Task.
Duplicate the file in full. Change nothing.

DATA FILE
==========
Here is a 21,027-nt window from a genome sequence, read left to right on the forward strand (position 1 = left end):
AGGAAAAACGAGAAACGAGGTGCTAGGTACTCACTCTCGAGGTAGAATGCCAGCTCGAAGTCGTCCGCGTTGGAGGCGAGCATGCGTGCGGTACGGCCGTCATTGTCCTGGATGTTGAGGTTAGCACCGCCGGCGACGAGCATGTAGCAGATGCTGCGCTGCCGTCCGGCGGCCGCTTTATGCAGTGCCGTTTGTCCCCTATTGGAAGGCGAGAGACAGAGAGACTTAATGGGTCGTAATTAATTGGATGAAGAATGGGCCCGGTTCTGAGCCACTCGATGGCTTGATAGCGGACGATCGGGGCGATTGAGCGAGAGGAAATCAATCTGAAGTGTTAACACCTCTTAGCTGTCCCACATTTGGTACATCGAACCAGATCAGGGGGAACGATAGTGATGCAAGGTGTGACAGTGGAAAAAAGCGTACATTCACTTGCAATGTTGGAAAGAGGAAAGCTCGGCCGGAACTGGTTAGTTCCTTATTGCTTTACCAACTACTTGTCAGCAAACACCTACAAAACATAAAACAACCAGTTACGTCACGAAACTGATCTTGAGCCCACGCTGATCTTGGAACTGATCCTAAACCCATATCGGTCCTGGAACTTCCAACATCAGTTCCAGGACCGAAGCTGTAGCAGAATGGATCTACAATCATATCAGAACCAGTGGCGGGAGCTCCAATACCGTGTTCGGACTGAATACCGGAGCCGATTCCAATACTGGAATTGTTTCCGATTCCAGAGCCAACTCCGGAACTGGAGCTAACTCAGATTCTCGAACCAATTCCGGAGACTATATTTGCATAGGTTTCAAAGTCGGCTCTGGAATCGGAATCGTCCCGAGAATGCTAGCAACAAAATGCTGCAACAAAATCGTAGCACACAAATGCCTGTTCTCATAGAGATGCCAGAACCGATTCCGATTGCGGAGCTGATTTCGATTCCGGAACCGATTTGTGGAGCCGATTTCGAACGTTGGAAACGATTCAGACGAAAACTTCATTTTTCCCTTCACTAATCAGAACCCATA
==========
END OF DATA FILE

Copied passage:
Here is a 21,027-nt window from a genome sequence, read left to right on the forward strand (position 1 = left end):
AGGAAAAACGAGAAACGAGGTGCTAGGTACTCACTCTCGAGGTAGAATGCCAGCTCGAAGTCGTCCGCGTTGGAGGCGAGCATGCGTGCGGTACGGCCGTCATTGTCCTGGATGTTGAGGTTAGCACCGCCGGCGACGAGCATGTAGCAGATGCTGCGCTGCCGTCCGGCGGCCGCTTTATGCAGTGCCGTTTGTCCCCTATTGGAAGGCGAGAGACAGAGAGACTTAATGGGTCGTAATTAATTGGATGAAGAATGGGCCCGGTTCTGAGCCACTCGATGGCTTGATAGCGGACGATCGGGGCGATTGAGCGAGAGGAAATCAATCTGAAGTGTTAACACCTCTTAGCTGTCCCACATTTGGTACATCGAACCAGATCAGGGGGAACGATAGTGATGCAAGGTGTGACAGTGGAAAAAAGCGTACATTCACTTGCAATGTTGGAAAGAGGAAAGCTCGGCCGGAACTGGTTAGTTCCTTATTGCTTTACCAACTACTTGTCAGCAAACACCTACAAAACATAAAACAACCAGTTACGTCACGAAACTGATCTTGAGCCCACGCTGATCTTGGAACTGATCCTAAACCCATATCGGTCCTGGAACTTCCAACATCAGTTCCAGGACCGAAGCTGTAGCAGAATGGATCTACAATCATATCAGAACCAGTGGCGGGAGCTCCAATACCGTGTTCGGACTGAATACCGGAGCCGATTCCAATACTGGAATTGTTTCCGATTCCAGAGCCAACTCCGGAACTGGAGCTAACTCAGATTCTCGAACCAATTCCGGAGACTATATTTGCATAGGTTTCAAAGTCGGCTCTGGAATCGGAATCGTCCCGAGAATGCTAGCAACAAAATGCTGCAACAAAATCGTAGCACACAAATGCCTGTTCTCATAGAGATGCCAGAACCGATTCCGATTGCGGAGCTGATTTCGATTCCGGAACCGATTTGTGGAGCCGATTTCGAACGTTGGAAACGATTCAGACGAAAACTTCATTTTTCCCTTCACTAATCAGAACCCATA